The Most Wonderful Time? Really?
I love Christmas.
I love lights and decorations and red balls. I love fresh greenery and I love baby Jesus and grown-up Jesus and I love all things Christmas.
And I love singing, “It’s the most wonderful time of the year.”
But no where in my home will you find those words because what I learned during my time in the fire—my time in the middle of the wilderness—is that this is not, in fact, always, for all people the most wonderful time.
Made all the worse by the idea that it should be wonderful.
The most wonderful.
But what if it’s not? And that’s OK.
What if empty chairs fill empty tables.
What if expectations of Santa’s sleigh bag don’t match expectations of this month’s paycheck.
What if it’s good and hard and festive and hard and merry and, yet.
What if it’s beautiful to celebrate the arrival of a Savior but that it’s not a wonderful time.
For me, it is. Now. Today. But I can remember not so far off and so I pass by these humans. Their eyes sparkly and sad and knowing and longing and I wonder for them—
Is this time wonderful?
Jesus is. But is this time?
Turn on the news.
I quit watching the news in the summer of 2008. Coulter had just been born.
Wait. That was 2005. Jingle Bells! I haven’t watched the news in over ten years.
I’m really OK with that. Coulter gets to watch CNN student news at school and is currently working on bettering his Donald Trump impersonation so we’re good.
What would happen if I did turn it on? Would our President be goading Russia (is that a word? ya know, like what Coulter does to Emma Claire to make her mad?) or tweeting about football players kneeling during the anthem.
I think the bigger issue is not that they stood or kneeled but that our President has time to tweet about it.
Football players. Hello, people. Not. The most wonderful time.
And for the record I stand. And I sing. Loudly. For all the world to hear.
What would happen? If I turned on the news? Would I hear that a journalist I began almost every morning with, for 10 plus years, had dropped his pants for a colleague.
Men. Here’s a word. Gross. Take for just a second that this is not assault (which it is), and just hear this word.
We are not visual. And you are gross.
And I haven’t eaten for a week at the thought of Charlie Rose exposing himself to women expecting to interview with a revered journalist.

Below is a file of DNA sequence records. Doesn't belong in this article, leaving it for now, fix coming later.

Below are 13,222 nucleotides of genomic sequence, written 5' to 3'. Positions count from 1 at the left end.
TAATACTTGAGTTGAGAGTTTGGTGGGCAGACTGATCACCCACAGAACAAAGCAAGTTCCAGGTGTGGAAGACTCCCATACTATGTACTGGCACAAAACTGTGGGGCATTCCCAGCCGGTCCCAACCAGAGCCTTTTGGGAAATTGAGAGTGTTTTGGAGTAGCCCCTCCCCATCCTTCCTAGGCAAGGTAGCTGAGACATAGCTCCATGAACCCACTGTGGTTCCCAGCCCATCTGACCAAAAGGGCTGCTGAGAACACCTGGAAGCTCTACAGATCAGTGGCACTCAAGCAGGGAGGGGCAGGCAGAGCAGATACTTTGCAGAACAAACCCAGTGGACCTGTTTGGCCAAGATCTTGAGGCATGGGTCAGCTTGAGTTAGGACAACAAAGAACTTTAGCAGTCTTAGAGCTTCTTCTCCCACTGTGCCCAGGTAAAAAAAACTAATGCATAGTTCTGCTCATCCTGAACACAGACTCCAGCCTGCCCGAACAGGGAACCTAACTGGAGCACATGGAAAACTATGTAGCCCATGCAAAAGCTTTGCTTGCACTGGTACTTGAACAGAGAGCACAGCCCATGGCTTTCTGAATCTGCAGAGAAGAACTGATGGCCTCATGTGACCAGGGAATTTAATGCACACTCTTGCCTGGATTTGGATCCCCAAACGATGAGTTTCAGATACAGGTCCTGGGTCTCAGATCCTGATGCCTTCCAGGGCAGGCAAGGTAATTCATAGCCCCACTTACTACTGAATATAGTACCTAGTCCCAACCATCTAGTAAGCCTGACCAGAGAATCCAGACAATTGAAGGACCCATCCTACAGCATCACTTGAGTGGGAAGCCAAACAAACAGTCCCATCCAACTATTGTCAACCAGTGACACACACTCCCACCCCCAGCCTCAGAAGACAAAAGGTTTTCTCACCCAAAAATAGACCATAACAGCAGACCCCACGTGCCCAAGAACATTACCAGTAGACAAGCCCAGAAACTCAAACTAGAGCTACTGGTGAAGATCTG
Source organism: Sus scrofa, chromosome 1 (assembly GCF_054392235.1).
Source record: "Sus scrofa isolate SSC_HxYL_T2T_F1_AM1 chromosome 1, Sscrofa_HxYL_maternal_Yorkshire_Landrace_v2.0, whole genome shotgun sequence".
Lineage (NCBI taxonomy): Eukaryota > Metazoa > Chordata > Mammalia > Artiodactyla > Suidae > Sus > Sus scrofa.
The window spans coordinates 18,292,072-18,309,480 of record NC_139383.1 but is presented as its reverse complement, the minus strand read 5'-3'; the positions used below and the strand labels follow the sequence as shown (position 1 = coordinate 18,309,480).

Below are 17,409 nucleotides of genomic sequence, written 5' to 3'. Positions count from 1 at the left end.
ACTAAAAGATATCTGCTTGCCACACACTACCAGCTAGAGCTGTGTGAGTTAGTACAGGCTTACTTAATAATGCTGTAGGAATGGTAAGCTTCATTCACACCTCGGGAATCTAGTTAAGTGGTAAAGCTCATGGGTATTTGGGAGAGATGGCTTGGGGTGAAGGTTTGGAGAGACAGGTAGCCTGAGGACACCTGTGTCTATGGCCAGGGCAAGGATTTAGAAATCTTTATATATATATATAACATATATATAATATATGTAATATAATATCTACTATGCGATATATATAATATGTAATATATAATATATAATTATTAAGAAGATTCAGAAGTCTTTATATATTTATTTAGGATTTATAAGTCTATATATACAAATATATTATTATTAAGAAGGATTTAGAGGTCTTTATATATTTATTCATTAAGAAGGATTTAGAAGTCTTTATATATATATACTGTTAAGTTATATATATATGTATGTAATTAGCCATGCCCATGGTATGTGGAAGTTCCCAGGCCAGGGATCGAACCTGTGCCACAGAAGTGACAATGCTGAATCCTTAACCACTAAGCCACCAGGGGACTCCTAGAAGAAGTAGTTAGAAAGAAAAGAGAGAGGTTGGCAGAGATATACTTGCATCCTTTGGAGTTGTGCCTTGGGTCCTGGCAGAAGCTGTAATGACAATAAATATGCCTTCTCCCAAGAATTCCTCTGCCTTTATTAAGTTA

Shame on them for expecting that he’d have his pants on.
Not a wonderful time.
And it’s not really Charlie. I’m not currently eating because the singlet I purchased to wear in our super-strong-awesome power-lifting competition came out of the box looking like a singlet for an 18-month old. It might fit Emma Claire.
Apparently it stretches.
Anyway. I don’t watch the news.
And for the record, I’m not really on Facebook anymore. 😉
So I’m decorating with the red balls and fresh greenery and I’m celebrating but something is missing. I wanted a print with a cute little saying. I went to 5 different stores looking. Searching. I even went to the uber-uber-uber Donald Trump lover’s cute little boutique and was willing to give them my money if they only had that missing piece.
I go to my friend and ask her to create what’s missing. “I want it to read, ‘A savior is born.'”
“Ok,” she responds. “Becky wants something that says, ‘A weary world rejoices.'” And I stop in my tracks.
Yes. That’s it.
Becky will not at all be surprised that I’ve copied her. I’m fancy-fancy like that.
For the Love.
A weary world rejoices. Fall on our knees.
In awe and praise.
And know that this is precisely why He came.
So that a weary world might rejoice.
It may not be the most wonderful time of your year. You may not even like red balls or fresh greenery or the movie Elf.
Bless your heart.
But for you, Jesus came. For our weary souls. He came.
Rejoicing is different than being happy.
Rejoicing is soul. Rejoicing is spirit.
Rejoicing says, my heart is weary but I celebrate anyway.
Yes. That’s it. Weary, weary friends. Rejoice. A savior is coming.